Cyclone Gita - Updates from our Recovery Manager and NZTA

Read the latest from the Recovery Manager, plus details of increasing access to SH60 over Takaka Hill.

Rules Relating to Freshwater Wetlands

This page lists the rules relating to wetlands as set in the Tasman Resource Management Plan, quoted as at October 2013. The rules below are common to all zones.

TRMP Rules for Wetlands

17.6.5 Destruction or Removal of Indigenous Vegetation and Forest Permitted Activities (Destruction or Removal of Indigenous Vegetation)

The destruction or removal of indigenous vegetation (excluding indigenous forest) is a permitted activity, if it complies with the following conditions:

(b) The site is not a naturally occurring wetland.

28.2.2 Dam Structures Permitted Activities (Dam Structures)

The use, erection, reconstruction, placement, alteration, extension, removal, or demolition of any dam structure that is in or on the bed of a lake or river, or any associated deposition or necessary bed disturbance is a permitted activity, if it complies with the following conditions:

(c) (iv) area covered by the impounded water does not cover any naturally-occurring wetland

31.1.6 Diversion and Take of Water from Naturally Occurring Wetlands Discretionary Activities (Diversion and Take of Water (including by infilling) from Naturally Occurring Wetlands)

The diversion and take of water from a naturally occurring wetland including the diversion of water by the infilling of a wetland, is a discretionary activity.

A wetland subject to this rule includes permanently or intermittently wet areas, shallow water and land water margins that support a natural ecosystem of plants and animals that are adapted to wet conditions, and:

  1. wetlands which are part of river, stream and lake margins;
  2. natural ponds, swamps, marshes, fens, bogs, seeps, brackish areas, mountain wetlands, and other naturally wet areas that support vegetation adapted to living in wet conditions, and provide a habitat for wildlife;
  3. coastal wetlands;

but excludes:

  1. wet pasture or where water temporarily ponds after rain, or pasture containing patches of rushes (juncus species);
  2. oxidation ponds;
  3. artificial wetlands used for wastewater or stormwater treatment;
  4. artificial farm dams and detention dams;
  5. land drainage ditches and farm drains;
  6. reservoirs for firefighting, domestic or community water supply;
  7. temporarily ponded rainfall.

Note: The edge of a wetland (i.e. where a wetland becomes land) is where terrestrial plant species become dominant and where the substrate changes from being permanently or intermittently wet to ‘dry land’. Where plants can be used as an indicator, a wetland becomes dry land where the plant species are those typical of terrestrial environments over more than 80 percent of the area.

A resource consent is required. Consent may be refused or conditions imposed.

These rules also apply for work on your property that may affect wetland areas on your property or a neighbouring property, particularly drainage works.

For Estuarine Wetlands, Foreshore and Seabed Rules Apply in Addition

Rule Discretionary Activities (Disturbance of Foreshore or Seabed – Other Purposes)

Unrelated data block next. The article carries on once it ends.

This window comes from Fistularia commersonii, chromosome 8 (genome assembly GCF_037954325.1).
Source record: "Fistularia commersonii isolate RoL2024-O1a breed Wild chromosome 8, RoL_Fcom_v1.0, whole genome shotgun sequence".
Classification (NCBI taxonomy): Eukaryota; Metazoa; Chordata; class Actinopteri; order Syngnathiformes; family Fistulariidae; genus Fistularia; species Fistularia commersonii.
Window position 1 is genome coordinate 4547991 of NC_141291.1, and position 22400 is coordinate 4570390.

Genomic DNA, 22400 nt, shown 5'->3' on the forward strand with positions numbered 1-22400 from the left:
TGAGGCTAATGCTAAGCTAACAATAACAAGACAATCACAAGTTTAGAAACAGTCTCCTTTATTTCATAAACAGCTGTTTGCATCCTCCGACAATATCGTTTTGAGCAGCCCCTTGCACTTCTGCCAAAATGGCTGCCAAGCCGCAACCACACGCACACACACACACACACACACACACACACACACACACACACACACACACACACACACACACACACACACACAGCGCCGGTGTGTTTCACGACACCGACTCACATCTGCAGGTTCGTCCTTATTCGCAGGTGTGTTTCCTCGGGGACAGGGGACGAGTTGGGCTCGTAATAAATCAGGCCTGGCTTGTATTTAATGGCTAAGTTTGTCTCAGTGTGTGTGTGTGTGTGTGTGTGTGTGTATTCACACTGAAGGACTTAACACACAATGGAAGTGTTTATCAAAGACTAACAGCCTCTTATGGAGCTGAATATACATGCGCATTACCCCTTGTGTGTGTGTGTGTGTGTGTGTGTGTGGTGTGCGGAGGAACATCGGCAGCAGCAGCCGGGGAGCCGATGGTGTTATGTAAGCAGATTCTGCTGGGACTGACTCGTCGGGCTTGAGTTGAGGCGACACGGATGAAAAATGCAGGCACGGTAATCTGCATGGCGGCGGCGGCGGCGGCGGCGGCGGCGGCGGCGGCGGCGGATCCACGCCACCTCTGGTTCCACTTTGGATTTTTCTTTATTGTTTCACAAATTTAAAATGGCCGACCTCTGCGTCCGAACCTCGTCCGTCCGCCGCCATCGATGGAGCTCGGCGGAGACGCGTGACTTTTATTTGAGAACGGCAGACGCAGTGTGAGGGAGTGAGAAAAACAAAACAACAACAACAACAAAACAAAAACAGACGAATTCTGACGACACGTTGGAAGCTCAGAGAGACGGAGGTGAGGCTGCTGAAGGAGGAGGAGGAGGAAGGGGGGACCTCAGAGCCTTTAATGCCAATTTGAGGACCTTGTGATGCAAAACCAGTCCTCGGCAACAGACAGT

Any disturbance of the foreshore or seabed involving the excavation, deposition, redistribution or removal of material is a discretionary activity: A resource consent is required. Consent may be refused or conditions imposed. Council’s assessment of any application may include, but is not restricted to, matters of the kind listed in rule, and:

In relation to reclamation:

  • The minimum practical area needed for the proposed activity, adequate management of effects likely from that activity, and for public access to and along the coast.

In relation to dredging:

  • The need for the dredging.
  • The need for future maintenance dredging.

In relation to redistribution of foreshore material:

  • The nature of the replenishment material.
  • Effects on habitats and ecosystems in both the receiving area and the source area for the replenishment material.
  • Natural coastal processes occurring in the source and replenishment areas, and the likely destination of material moved from the replenishment site by natural processes. Non-Complying Activities (Disturbance of Foreshore or Seabed – Other Purposes)

Any disturbance of foreshore or seabed for any purpose specified in rule, that does not comply with the conditions for that rule, is a non-complying activity.

A resource consent is required. Consent may be refused or conditions imposed.

Meaning of Words


is a structure that dams water including a weir, and includes the associated parts of the dam such as any embankment, spillway, associated pipes, and the area covered by the impounded water at the highest level.

Discretionary activity

an activity for which a resource consent is required for the activity and-

(a) the consent authority may decline the consent or grant the consent with or without conditions; and
(b) if granted, the activity must comply with the requirements,

Permitted activity

an activity for which a resource consent is not required for the activity if it complies with the requirements, conditions, and permissions, if any, specified in the Act, regulations, plan, or proposed plan.

Resource consent

any land use consent, subdivision consent, coastal permit, water permit, or discharge permit, and includes all conditions to which the consent is subject.


a continually or intermittently flowing body of fresh water; and includes a stream and modified watercourse; but does not include any artificial watercourse (including an irrigation canal, water supply race, canal for the supply of water for electricity power generation, and farm drainage canal).


includes trees, shrubs, plants, or grasses.